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WEF 2023: Charting The Electric Vision For Future

Industry leaders at the annual meeting of the World Economic Forum in Davos stressed cooperation between network, infrastructure, government and technology for large-scale adoption of electric vehicles

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Uber has vowed to have zero carbon emissions by 2030 in portions of Canada and Europe and globally by 2040, said Jennifer Vescio, Chief Business Development Officer, Uber Technologies, on Wednesday while speaking on the future of Electric Vehicles (EVs) at the World Economic Forum 2023.

The forum saw participants agreeing on supply chain, availability of chargers, and affordability as some of the major hurdles in the adoption of EVs.

Achieving Low Carbon Emissions

Highlighting the magnitude of carbon accumulation, Gill Pratt, Chief Scientist and Executive Fellow for Research; Chief Executive Officer, Toyota Research Institute, Toyota Motor Corporation said, “The word accumulation is used because carbon is like the water in a bathtub. It stays in the atmosphere for a long time up to 100 years, sometimes even more. It is not how much carbon we put out in one year that matters, but it is the total accumulated over time.” 

He added, “If we want to minimise the total amount, we need to minimise carbon as soon as possible.”

Pratt also expressed dismay that there won't be much lithium if the carbon keeps on accumulating. He explained that battery manufacturing only requires 2-3 years to establish themselves while mines take 10-15 years. 

"There won't be enough materials, causing a shortage in supply," he said.

Source: Benchmark Minerals IntelligencePratt laid down three ways of electrifying, that are pure battery vehicles, which utilise a lot of lithium and are only capable of running on batteries. The other one which is a plug-in hybrid vehicle or in operated standard battery that has an engine on board that can recharge the batteries while the car is driving beyond a certain range. And then finally the hybrid vehicle which is older technology that uses gasoline but at a much more highly efficient range. All of these use lithium, but they use different amounts.

Vescio highlighted Uber's initiatives towards carving out facilities for the drivers and its consumers. The amenities include accessible, reasonably priced TVs for the drivers. In addition, they are working to ensure quick charging wherever they can. There are numerous options accessible on the demand side. For instance, customers can select Uber Green, Comfort, or a scooter. "The company is making efforts to reduce personal car ownership in the long term," she stated. 

“We have avoided 12 million gallons or 47 million litres of gasoline over the early stage of commitment. We have also given over 260 million miles on EV," Vescio commented.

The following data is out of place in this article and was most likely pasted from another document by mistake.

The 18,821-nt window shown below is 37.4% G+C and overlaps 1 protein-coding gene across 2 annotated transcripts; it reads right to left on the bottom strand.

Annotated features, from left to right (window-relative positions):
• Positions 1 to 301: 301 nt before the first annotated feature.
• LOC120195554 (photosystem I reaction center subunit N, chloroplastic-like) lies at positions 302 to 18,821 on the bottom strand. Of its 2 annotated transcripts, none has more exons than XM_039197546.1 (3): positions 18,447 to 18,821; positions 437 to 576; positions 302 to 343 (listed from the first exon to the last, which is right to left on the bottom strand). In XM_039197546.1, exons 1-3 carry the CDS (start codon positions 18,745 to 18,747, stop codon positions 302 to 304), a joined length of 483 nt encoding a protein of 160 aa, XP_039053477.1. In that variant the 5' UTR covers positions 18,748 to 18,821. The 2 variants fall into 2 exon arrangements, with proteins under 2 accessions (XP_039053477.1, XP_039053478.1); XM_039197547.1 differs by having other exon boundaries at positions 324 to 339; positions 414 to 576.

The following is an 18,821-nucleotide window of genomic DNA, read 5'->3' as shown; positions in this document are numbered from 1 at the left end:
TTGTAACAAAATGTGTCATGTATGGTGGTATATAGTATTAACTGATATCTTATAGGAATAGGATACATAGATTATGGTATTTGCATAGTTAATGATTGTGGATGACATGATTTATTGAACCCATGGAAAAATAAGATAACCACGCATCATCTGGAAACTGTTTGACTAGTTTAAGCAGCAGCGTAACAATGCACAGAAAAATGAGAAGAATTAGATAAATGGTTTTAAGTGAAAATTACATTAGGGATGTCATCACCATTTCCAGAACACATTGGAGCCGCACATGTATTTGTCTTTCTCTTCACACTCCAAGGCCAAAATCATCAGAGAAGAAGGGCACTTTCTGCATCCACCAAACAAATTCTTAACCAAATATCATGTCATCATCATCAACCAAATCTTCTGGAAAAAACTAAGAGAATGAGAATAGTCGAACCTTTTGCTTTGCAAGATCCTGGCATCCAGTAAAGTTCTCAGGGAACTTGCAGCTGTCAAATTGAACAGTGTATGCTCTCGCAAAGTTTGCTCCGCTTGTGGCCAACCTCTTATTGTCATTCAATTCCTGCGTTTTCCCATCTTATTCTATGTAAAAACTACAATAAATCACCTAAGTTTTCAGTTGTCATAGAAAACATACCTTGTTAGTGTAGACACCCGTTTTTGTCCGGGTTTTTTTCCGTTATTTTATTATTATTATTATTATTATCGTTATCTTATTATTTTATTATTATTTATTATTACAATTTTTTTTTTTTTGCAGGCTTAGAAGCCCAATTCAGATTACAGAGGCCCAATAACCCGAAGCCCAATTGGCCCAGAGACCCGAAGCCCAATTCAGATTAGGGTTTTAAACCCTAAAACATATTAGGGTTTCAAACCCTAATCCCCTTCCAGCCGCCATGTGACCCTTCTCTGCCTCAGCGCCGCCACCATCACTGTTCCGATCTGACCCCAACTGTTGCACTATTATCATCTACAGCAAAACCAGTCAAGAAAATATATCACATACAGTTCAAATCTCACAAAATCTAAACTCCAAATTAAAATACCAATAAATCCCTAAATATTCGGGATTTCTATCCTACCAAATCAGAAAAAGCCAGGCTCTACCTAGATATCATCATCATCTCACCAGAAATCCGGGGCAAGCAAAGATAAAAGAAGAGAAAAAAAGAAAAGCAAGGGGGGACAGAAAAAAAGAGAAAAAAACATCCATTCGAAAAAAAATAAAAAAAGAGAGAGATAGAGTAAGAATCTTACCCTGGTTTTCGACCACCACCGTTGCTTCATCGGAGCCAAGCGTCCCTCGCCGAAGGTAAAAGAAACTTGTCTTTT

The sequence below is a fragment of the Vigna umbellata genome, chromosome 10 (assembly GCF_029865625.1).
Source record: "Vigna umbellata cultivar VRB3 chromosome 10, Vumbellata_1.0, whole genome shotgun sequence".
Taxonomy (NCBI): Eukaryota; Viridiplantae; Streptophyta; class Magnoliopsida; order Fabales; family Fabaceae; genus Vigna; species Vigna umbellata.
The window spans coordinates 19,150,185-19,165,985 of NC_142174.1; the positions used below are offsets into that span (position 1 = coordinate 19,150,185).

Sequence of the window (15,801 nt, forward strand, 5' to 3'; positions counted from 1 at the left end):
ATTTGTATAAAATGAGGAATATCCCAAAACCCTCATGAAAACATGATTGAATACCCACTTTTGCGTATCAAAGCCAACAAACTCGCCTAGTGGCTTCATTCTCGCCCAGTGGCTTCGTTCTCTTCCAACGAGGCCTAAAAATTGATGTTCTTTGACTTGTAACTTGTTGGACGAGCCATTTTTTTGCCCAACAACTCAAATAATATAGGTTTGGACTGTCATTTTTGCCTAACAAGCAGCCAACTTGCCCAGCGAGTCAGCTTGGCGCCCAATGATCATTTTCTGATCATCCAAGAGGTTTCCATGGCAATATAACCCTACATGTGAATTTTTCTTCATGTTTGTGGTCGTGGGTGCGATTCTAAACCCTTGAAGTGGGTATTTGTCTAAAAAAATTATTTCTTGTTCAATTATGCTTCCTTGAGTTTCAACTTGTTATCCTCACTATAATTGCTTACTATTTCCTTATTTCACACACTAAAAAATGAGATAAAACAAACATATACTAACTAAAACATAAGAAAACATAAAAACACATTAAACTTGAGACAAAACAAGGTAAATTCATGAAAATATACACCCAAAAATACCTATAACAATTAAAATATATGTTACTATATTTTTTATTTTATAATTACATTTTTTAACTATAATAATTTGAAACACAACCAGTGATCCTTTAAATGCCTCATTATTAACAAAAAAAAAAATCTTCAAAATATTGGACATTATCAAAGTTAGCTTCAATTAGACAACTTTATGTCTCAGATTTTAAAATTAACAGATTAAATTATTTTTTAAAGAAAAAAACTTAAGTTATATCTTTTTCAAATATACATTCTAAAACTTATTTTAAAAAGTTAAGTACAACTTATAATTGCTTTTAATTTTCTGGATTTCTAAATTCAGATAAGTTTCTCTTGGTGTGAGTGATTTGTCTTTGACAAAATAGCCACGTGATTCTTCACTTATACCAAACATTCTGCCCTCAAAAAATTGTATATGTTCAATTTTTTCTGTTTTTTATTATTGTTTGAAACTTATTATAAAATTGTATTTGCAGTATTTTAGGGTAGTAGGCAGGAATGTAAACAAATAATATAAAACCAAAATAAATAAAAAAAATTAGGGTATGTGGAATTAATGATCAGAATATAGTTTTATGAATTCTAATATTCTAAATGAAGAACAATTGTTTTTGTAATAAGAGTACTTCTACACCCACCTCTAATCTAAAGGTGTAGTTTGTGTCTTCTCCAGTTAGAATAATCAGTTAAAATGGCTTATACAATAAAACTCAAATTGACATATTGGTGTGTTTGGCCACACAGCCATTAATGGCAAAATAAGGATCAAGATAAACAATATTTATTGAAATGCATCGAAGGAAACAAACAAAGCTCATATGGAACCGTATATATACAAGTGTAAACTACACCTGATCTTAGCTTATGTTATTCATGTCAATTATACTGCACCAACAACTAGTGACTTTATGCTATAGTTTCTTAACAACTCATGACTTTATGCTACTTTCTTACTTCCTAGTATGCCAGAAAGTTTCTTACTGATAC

In order to reduce the cost of drivers, Uber is seeking to strike agreements with banks and financial partners, but this is taking longer than expected. They are making an effort to reconcile all the parties.

Vescio also talked about the agreements they are having with the firms worldwide to achieve the goal. She said, “We are trying to sign try agreements where banks and financing partners help work with OEMs and other manufacturers to put the cost of drivers, but this is taking more time. We are trying to bring all the parties together.”

How Will The Future Unfold?

In the future, EV and AV (autonomous vehicles) will work together to accomplish the ambitious goal. To do this, the experts predict that cooperation between network, infrastructure, government, and technology would be necessary. Early-stage tech businesses are starting to disrupt the market far more quickly than some older players.

By 2030, Toyota plans to produce 3.5 million batteries annually. However, according to the company, some regions of the world lack access to charging networks and have less environmentally friendly infrastructure for recharging vehicles.

Experts anticipate a rise in lithium-ion batteries due to their futuristic outlook on batteries. When discussing about the circularity in the automobile industry, experts agreed that recycling batteries is important because it is a component of circularity but does not constitute it entirely.

The experts went on to say that they are conscious of the fact that battery electric vehicles are still relatively new and that their market is rapidly expanding, there won't be many old batteries that can be recycled, therefore it will not address the issue of a shortage.

They stressed on lowering the amount of energy and carbon emissions in order to recycle.